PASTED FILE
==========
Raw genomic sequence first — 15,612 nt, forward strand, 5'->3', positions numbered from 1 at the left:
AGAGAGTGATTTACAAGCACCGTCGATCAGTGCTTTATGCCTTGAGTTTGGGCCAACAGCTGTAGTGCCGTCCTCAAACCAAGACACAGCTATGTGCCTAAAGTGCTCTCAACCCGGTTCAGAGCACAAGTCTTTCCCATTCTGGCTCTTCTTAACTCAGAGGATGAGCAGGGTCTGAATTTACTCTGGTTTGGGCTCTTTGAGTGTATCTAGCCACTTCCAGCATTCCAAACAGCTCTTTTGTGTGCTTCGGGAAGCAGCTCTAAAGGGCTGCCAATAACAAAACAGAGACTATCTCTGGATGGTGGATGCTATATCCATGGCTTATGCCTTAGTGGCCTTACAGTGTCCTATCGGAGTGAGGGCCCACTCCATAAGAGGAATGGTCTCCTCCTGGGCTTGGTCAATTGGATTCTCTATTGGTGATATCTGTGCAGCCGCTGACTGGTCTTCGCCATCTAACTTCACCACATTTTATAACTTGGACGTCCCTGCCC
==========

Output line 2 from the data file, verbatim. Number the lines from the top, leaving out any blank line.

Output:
AGAGAGTGATTTACAAGCACCGTCGATCAGTGCTTTATGCCTTGAGTTTGGGCCAACAGCTGTAGTGCCGTCCTCAAACCAAGACACAGCTATGTGCCTAAAGTGCTCTCAACCCGGTTCAGAGCACAAGTCTTTCCCATTCTGGCTCTTCTTAACTCAGAGGATGAGCAGGGTCTGAATTTACTCTGGTTTGGGCTCTTTGAGTGTATCTAGCCACTTCCAGCATTCCAAACAGCTCTTTTGTGTGCTTCGGGAAGCAGCTCTAAAGGGCTGCCAATAACAAAACAGAGACTATCTCTGGATGGTGGATGCTATATCCATGGCTTATGCCTTAGTGGCCTTACAGTGTCCTATCGGAGTGAGGGCCCACTCCATAAGAGGAATGGTCTCCTCCTGGGCTTGGTCAATTGGATTCTCTATTGGTGATATCTGTGCAGCCGCTGACTGGTCTTCGCCATCTAACTTCACCACATTTTATAACTTGGACGTCCCTGCCC